STANDARD_RIGHTS_READ, STANDARD_RIGHTS_EXECUTE, and STANDARD_RIGHTS_WRITE are all synonyms for READ_CONTROL. What? Why not just call it read control? I don’t know, I’m not the guy that wrote the Access Masks. Anyway, now we know what we have so let’s get our calculators ready again.

RA    =     128
RD    =       1
REa   =       8
StdRd =  131072
S     = 1048756
FE    =      32
REa   =       8
StdEx =  131072
S     = 1048756

Let’s remove the duplicates (and the tricky READ_CONTROL duplicate).

RA  =     128
RD  =       1
REa =       8
Rc  =  131072
S   = 1048756
FE  =      32
-------------
      1179817

That doesn’t quite work out to what we were thinking of ‘1180073’. Did we forget something? Yes, we got a little wrapped up in just getting RX sorted out that we forgot about WA, which adds another 256 to the number.

RA  =     128
RD  =       1
REA =       8
Rc  =  131072
S   = 1048756
FE  =      32
WA  =     256

-------------
      1180073

 

Parting Thoughts

While the ACL module has a simple interface you can definitely see that it packs some power with it. Having this kind of power is really helpful when you need to get fine-grained with your permissions.

Hacking on Puppet in Windows: Running Puppet Commands Against the Source Code

This is not something one would normally do, but this is here for future reference for me.

First of all ensure puppet, facter and hiera source codes are all checked out from git and have the same top level directory.

Then you take the environment.bat file that is shipped with the puppet installer (in the bin directory), copy it somewhere that you have in the PATH and you edit the first two lines to change the PL_BASEDIR to your top level directory for all of those previous items.

SET PL_BASEDIR=C:\code\puppetlabs
REM Avoid the nasty \..\ littering the paths.
::COMMENT THIS LINE SET PL_BASEDIR=%PL_BASEDIR:\bin\..=%

Then copy the puppet.bat file over to the same directory as your modified environment.bat file and you are money.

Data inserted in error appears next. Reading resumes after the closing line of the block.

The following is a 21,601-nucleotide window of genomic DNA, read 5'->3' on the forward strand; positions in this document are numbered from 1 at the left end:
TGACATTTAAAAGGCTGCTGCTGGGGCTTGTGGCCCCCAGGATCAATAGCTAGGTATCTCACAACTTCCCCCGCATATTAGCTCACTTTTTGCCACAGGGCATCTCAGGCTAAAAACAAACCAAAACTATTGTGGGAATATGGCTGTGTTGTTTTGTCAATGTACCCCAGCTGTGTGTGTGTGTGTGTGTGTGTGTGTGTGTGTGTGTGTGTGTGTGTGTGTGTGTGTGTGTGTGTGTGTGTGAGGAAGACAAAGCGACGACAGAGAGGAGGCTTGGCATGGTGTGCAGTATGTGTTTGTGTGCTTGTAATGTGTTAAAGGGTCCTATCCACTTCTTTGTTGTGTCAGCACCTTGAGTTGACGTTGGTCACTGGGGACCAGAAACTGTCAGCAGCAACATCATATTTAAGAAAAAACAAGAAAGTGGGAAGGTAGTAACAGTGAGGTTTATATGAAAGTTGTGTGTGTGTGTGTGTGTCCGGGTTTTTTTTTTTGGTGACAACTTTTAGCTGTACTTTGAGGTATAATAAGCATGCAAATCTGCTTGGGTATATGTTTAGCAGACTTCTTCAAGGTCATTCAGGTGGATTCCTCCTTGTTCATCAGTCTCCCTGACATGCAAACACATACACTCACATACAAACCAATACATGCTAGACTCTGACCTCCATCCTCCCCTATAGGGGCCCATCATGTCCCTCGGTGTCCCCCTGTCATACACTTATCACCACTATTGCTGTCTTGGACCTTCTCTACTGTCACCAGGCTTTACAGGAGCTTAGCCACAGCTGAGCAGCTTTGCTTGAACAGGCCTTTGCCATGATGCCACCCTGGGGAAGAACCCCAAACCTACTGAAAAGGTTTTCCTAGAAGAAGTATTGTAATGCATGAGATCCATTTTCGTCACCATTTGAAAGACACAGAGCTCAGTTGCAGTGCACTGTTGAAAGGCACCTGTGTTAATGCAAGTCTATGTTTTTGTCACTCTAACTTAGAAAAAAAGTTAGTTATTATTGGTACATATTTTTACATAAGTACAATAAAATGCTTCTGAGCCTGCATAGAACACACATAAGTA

Don’t have those files? No problem, I’ve created a Gist for that.

Puppet for the Win[dows]!

PuppetConf 2013

I recently attended PuppetConf 2013 (the 3rd annual event) and all I can say coming away from that is wow. It was an amazing event with quite a few amazing speakers and sessions out there. There were over 100 speakers and more than 1200 attendees. And we had live streaming for quite a few sessions and keynotes that had a huge attendance (I don’t remember the number off the top of my head). With seven tracks going at a time, not including demos or hands on labs, it was quite an event.

Disclaimer: I work for Puppet Labs but my opinions are my own.

The venue was awesome (San Francisco at the Fairmont Hotel) and I wished that I had a little more time outside of the conference to go exploring. Being there as an attendee, speaker, employee, and volunteer, I saw all sides of the conference. Everything was well prepared and I saw no hiccups from any side. Walking around at some of the events I could hear a buzz in the air about Windows and I happened to overhear a few folks mention the word chocolatey, which was definitely cool considering the majority of folks that are at PuppetConf are mainly Linux with some mixing of environments. I’m hoping to see that start to tip next year.

There were 4 talks on Windows and I was able to make it to almost all of them (5 talks if you consider my hands on lab a talk). Only two of those were given by puppets, so it was nice to see some talks considering there were none last year (I need to verify this).

My Hands On Lab – Getting Chocolatey (Windows Package Provider) with Puppet

Link: http://puppetconf2013b.sched.org/event/ddd309df1b03712cf1ba39224ad5e852#.Uht-a2RgbVM

The hands on lab did not go so well. Apologies to the attendees of the lab, but there was an issue with the virtual machine that I had provided. It was corrupted somewhere between copying it from my box to all of the USB sticks that we gave to lab attendees. Since it was only a 40 minute lab, we had to switch to a quick demo.

I did promise those folks that I would get them a functional hands on lab and here it is: https://github.com/chocolatey/puppet-chocolatey-handsonlab (You can take advantage of it as well for free!).

My Talk – Puppet On Windows: Now You’re Getting Chocolatey!

Link: http://puppetconf2013b.sched.org/event/ecfda2ef5c398eca29b00ce756cd405d#.Uht_7GRgbVM

My talk went very smoothly. It was almost night and day having given a failing lab a little over an hour prior to a talk that had quite a bit of energy in the room. I enjoyed the feedback coming from the audience and the session went (I felt) very well. Sessions were recorded so be on the lookout for that to show up soon.  Until then you can check out the slides here: http://www.slideshare.net/ferventcoder/puppet-on-windows-now-youre-getting-chocolatey-puppetconf2013 – and if you came to the session, I’d appreciate feedback on how I did and where I can improve. You can do that here: http://speakerrate.com/talks/25271-puppet-on-windows-now-you-re-getting-chocolatey